US government reopens following bi-partisan debt deal

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Thursday, October 17, 2013

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Speaker John Boehner
Image: United States Congress.

Both the United States House of Representatives and Senate agreed to a bill yesterday to end the government shutdown and to raise the debt limit of the federal government. President Barack Obama has signed the bill into law.

Workers employed by agencies of the US federal government who had previously been furloughed have returned to work. The law has funded the government until January 15 and has extended the debt ceiling until February 7. The law also establishes a bipartisan committee to look into drafting a long-term budget agreement. This committee is due to report back to Congress in December.

Republicans did not manage to extract any significant changes to Obama’s healthcare law, the Affordable Care Act. They had hoped to get the implementation of the law delayed by a year, but have instead provided that those wishing to sign up for healthcare benefits must provide proof of their income.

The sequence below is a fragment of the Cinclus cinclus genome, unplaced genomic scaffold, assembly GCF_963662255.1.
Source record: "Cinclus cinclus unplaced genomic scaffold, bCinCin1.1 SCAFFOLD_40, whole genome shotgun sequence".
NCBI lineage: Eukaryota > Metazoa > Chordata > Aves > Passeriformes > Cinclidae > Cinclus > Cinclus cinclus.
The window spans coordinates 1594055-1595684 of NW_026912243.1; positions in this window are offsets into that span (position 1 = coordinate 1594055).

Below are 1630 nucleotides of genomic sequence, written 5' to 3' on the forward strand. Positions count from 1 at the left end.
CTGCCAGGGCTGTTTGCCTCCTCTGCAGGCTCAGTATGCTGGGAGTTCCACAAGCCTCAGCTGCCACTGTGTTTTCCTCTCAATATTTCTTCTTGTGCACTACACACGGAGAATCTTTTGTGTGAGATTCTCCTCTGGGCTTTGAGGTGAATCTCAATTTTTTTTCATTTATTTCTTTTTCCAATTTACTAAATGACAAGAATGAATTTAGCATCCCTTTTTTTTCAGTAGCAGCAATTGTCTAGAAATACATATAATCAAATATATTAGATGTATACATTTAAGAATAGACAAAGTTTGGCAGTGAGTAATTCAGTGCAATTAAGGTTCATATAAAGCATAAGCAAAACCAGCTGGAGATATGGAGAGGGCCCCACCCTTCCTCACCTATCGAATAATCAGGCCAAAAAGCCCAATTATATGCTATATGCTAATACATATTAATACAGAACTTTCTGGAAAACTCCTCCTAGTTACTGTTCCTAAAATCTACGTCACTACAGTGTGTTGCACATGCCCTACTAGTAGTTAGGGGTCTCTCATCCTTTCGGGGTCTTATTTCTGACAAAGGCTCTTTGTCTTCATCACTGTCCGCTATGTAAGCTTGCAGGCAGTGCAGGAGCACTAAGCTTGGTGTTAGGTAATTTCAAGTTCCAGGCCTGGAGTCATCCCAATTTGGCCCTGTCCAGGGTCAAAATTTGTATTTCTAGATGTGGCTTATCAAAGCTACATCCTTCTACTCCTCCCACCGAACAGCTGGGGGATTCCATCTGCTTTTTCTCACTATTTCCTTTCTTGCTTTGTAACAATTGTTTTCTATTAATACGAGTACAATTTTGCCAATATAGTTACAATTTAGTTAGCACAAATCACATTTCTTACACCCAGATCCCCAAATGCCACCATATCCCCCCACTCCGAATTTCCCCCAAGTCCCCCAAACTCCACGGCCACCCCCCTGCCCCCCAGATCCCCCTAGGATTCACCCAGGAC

In a statement, the House Speaker, John Boehner, said the Republicans would continue to fight Obama’s healthcare law: “Our drive to stop the train wreck that is the president’s health care law will continue. We will rely on aggressive oversight that highlights the law’s massive flaws and smart, targeted strikes that split the legislative coalition the president has relied upon to force his health care law on the American people.”

The Democratic Leader in the House, Nancy Pelosi, said on Twitter: “The unnecessary shutdown America endured for 16 days has come to an end. Speaker finally did the right thing and allowed the House to vote.”



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